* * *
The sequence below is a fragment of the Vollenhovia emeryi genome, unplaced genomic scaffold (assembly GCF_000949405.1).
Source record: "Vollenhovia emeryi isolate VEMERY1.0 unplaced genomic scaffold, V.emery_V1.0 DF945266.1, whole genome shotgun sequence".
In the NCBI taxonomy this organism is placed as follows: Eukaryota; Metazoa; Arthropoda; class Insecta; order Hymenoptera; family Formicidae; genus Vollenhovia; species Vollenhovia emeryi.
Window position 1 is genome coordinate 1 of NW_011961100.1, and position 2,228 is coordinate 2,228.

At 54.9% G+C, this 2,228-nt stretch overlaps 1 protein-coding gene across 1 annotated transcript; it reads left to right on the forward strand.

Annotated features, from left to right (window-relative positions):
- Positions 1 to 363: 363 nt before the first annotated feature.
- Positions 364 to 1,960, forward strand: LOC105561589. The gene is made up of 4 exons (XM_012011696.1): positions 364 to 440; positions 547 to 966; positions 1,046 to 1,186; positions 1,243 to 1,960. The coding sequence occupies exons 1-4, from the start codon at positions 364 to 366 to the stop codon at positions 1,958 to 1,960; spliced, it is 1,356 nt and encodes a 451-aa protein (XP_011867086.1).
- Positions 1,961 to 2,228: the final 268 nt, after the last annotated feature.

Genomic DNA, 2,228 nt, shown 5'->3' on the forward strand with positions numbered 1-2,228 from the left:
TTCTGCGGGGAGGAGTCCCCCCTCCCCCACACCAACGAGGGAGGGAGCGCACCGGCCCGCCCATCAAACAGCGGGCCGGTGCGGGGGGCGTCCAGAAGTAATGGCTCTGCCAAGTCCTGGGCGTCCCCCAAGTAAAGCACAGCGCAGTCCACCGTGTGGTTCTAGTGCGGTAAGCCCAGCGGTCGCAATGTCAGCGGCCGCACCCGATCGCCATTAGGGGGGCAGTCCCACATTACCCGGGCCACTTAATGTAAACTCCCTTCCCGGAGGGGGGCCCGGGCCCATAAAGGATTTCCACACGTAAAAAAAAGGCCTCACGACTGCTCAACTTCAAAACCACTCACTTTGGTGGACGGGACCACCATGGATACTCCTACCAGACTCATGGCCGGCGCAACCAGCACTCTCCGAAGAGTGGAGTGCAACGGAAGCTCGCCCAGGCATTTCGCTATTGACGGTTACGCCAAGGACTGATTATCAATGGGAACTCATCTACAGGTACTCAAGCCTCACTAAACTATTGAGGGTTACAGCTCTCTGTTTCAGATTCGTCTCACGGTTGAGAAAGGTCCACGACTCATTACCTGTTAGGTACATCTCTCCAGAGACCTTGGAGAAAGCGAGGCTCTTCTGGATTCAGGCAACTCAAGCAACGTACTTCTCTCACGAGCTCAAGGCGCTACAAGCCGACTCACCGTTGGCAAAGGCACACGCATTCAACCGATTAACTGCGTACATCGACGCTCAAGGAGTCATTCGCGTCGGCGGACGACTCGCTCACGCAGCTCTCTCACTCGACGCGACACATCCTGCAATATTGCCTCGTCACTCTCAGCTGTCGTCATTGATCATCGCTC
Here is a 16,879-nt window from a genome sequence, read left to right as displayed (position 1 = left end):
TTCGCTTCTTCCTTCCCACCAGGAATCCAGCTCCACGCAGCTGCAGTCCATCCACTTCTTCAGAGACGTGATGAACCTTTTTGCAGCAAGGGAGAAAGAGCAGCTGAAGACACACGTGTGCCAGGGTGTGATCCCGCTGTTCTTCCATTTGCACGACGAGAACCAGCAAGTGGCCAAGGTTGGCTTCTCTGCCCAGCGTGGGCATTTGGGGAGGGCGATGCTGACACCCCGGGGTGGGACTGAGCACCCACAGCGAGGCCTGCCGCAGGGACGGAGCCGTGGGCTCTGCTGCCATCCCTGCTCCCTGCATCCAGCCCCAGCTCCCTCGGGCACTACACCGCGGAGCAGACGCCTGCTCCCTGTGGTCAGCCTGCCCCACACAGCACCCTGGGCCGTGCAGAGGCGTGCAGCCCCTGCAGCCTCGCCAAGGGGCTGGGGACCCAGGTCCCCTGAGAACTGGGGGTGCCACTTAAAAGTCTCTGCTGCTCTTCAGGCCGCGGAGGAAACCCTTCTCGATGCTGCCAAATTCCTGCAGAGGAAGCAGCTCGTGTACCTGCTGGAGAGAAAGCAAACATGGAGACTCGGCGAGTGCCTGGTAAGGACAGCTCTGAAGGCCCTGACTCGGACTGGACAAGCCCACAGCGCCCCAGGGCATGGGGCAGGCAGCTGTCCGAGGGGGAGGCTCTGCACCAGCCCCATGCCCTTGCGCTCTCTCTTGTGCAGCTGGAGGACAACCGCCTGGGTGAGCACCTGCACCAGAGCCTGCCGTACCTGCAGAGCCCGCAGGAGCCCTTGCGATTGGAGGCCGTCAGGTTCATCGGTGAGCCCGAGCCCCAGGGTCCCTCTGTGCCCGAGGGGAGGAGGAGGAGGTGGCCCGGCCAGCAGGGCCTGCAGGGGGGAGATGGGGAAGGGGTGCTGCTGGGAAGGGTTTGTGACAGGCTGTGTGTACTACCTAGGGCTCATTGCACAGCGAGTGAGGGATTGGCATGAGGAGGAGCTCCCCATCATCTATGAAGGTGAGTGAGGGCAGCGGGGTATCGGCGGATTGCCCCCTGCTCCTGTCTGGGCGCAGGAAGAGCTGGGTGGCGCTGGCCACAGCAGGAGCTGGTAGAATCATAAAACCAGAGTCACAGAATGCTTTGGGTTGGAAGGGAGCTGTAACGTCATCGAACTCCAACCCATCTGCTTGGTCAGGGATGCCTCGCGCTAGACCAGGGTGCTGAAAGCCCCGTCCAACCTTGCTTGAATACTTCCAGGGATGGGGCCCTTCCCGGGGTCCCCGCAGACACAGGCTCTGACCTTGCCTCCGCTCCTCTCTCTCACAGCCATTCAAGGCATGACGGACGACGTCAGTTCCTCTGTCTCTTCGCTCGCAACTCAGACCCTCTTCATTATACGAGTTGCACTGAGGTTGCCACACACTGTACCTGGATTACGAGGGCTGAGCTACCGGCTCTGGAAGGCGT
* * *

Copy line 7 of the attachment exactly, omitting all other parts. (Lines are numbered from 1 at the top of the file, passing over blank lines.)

- Positions 1 to 363: 363 nt before the first annotated feature.